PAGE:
Thais selling extra water, and also preying on unsuspecting victims!
Thais selling extra water, and also preying on unsuspecting victims!

What to wear

You will get absolutely soaked the moment you step outside so wear something that isn’t see through and that won’t fall down when wet. Buy a plastic dry bag for your phone and money and make sure that it’s always locked. I have very few photos of the celebration because water is thrown in your face literally every couple of metres. No-one is safe from the fun, even if you are holding your expensive camera in your hands.

Where to Stay

I would reccomend staying near the action in Silom or Khao San Road. The buses run infrequently during Songkran and it’s extremely hard to get a taxi or tuk tuk. If you do end up getting one you will pay an inflated price.

However it’s extremely fun to soak people from the safety of a bus or a tuk tuk, until you stop at a traffic light and everyone turns and soaks you (and the driver!).

Oh Thailand!

In the evening

As the sun sets, less water is thrown but you may still be someones target so still keep your valubles in a dry bag. As the sun set we headed to the Gay area of Bangkok to enjoy a few beers and a cheeky water fight with ladyboys and tourists. So much fun!

Songkran is a must see event for people travelling through Thailand. Although I had an amazing time celebrating it in Bangkok, I hear that Chiang Mai and some of the islands celebrate just as hard! Just remember to have fun and lighten up for three days. No matter what you are doing, you will be a target!

Our friends waving to us from across the street!
Our new friends waving to us from across the street!
Soaked, covered in clay and with my new Thai friend who wears balloons down his top, because, why not?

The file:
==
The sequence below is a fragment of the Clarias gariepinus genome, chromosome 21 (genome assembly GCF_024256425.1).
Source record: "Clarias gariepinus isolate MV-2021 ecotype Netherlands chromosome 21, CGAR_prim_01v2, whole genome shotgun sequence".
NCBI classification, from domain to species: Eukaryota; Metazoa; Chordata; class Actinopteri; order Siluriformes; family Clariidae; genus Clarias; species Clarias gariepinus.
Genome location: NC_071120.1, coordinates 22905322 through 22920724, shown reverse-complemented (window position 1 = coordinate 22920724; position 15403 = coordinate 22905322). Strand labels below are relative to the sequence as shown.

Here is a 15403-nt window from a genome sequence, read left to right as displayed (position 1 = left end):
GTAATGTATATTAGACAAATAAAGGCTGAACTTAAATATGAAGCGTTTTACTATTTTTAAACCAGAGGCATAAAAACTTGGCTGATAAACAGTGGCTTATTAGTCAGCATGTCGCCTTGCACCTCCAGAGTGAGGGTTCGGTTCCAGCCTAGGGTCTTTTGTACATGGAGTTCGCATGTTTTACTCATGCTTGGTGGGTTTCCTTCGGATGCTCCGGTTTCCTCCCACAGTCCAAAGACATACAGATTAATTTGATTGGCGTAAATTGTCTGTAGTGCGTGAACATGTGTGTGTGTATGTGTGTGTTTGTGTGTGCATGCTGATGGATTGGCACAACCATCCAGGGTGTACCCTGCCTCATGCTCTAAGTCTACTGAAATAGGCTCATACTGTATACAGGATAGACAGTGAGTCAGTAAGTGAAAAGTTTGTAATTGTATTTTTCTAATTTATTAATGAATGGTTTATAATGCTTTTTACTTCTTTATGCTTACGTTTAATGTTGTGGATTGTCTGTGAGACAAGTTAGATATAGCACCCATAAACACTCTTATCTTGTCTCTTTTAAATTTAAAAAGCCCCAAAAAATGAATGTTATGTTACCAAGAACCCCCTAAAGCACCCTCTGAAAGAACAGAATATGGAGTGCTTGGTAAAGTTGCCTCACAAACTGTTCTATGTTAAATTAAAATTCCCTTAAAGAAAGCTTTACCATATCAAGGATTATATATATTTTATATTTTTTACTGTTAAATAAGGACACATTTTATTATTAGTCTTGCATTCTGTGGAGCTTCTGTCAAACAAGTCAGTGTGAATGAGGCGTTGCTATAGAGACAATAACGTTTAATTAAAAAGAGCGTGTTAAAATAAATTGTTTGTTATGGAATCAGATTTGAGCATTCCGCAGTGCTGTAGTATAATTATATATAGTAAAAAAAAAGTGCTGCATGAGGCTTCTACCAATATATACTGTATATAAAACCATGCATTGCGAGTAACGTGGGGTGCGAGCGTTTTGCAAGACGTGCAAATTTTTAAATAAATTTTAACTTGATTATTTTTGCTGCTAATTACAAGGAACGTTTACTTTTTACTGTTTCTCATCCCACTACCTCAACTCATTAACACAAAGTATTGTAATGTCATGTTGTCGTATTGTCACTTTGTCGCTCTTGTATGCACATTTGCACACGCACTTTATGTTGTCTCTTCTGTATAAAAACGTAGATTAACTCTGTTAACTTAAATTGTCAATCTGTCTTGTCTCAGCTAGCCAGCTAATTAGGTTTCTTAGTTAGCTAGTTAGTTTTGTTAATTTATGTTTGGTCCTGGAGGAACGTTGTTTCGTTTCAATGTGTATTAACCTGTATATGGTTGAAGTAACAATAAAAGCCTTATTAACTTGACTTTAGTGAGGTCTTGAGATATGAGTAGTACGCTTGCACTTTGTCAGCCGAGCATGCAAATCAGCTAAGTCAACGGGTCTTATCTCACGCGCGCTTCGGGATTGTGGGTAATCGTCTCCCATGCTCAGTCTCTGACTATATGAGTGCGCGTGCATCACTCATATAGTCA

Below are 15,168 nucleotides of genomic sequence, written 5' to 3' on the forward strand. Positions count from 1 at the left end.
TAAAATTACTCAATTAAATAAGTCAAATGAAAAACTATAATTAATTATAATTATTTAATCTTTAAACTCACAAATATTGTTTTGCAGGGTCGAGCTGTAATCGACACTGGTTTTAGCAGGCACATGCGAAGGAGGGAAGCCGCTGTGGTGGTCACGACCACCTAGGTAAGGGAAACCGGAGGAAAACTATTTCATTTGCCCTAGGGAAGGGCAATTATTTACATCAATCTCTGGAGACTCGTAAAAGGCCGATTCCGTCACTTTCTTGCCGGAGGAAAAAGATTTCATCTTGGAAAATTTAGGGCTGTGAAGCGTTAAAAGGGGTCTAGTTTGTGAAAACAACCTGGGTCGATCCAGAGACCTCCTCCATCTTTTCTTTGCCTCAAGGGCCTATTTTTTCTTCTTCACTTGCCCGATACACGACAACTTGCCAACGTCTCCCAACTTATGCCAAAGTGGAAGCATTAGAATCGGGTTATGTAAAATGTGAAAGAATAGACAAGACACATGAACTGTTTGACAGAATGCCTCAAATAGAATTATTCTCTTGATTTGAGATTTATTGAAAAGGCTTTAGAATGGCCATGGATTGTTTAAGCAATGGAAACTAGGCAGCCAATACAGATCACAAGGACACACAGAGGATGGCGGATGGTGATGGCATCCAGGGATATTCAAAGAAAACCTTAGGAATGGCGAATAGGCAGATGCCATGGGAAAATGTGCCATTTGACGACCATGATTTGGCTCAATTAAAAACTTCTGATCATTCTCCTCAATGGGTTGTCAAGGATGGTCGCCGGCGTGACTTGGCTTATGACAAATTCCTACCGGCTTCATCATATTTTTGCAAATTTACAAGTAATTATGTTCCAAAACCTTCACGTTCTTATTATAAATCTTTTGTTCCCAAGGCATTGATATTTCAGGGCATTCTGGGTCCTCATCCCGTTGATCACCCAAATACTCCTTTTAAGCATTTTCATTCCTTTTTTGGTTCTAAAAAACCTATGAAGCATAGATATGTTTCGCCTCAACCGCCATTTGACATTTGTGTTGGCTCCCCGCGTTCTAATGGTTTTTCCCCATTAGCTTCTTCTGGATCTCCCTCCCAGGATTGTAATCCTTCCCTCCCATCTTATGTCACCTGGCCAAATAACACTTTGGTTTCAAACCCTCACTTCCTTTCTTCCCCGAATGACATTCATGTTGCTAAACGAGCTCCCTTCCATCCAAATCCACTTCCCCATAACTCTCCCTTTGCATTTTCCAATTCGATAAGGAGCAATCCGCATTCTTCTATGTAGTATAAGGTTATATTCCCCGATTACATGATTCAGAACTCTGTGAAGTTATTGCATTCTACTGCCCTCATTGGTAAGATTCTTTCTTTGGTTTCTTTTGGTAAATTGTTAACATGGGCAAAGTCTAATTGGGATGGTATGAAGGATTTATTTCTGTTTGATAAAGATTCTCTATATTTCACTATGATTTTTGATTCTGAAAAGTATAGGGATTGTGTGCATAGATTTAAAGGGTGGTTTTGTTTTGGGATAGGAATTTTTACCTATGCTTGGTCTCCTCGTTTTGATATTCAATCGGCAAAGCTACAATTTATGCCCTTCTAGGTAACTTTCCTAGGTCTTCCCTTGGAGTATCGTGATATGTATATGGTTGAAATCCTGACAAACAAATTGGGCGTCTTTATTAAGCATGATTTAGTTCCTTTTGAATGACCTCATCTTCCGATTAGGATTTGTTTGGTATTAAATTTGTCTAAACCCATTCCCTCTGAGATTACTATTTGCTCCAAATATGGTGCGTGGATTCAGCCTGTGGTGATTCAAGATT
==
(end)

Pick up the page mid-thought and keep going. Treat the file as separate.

Soaked, covered in clay and with my new Thai friend who wears balloons down his top, because, why not?



Have you celebrated Songkran in Thailand? Is so what did you think? Did you celebrate in Bangkok? What’s your weapon of choice?

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I’m a twenty something podiatrist with new found wanderlust. Follow me as I prepare for my trip of a lifetime to Dubai, Sri Lanka, Singapore, Thailand, Australia, New Zealand and wherever else the world takes me. https://www.facebook.com/StephanieAndSeek https://twitter.com/Stephandseek

12 thoughts on “Celebrating Songkran in Bangkok”

  1. This is exactly where I spent Songkran a few years ago! I was working in Silom and had to bring a few changes to work each day because by the time I got there I was soaked and covered in powder! Because I lived in an area without many foreigners, I was chased down the street in the mornings by locals who wanted to make sure I was soaked through. Then in the afternoons and evenings, I danced the nights away with my friends in Silom and had the best time. Love seeing your photos! I’m going to go back and look at some of mine 😀

  2. I’m not a fan of crowds, or having water thrown/shot at me, BUT you make it sound like so much fun that I might have to put aside my normally timid self and give it a shot!

  3. I can’t decide if I absolutely love this or hate it! I have never heard of anything like this before!! I think I could swing one day, but I have a feeling by day 2 or 3 I’d find it a bit tiring… Sounds like you had a great time though!

    1. Hi Cassie. I will admit that by day 3 it was quite tiring. You literally have to be prepared to be soaked every time you step out of the door! Just embrace it though, it’s not often you can act like a child for three days!

  4. I love love love songkran, I celebrated it for the first time about 2 years ago, and I’m currently in Phuket and will still be here when Thai New Year comes around! So excited for this 🙂

  5. This looks CRAZY! I’ve heard about this but I’ve never seen it in action. Thanks for sharing your pics/experience! It looks really slippery though with the water and clay- did anyone fall or get hurt?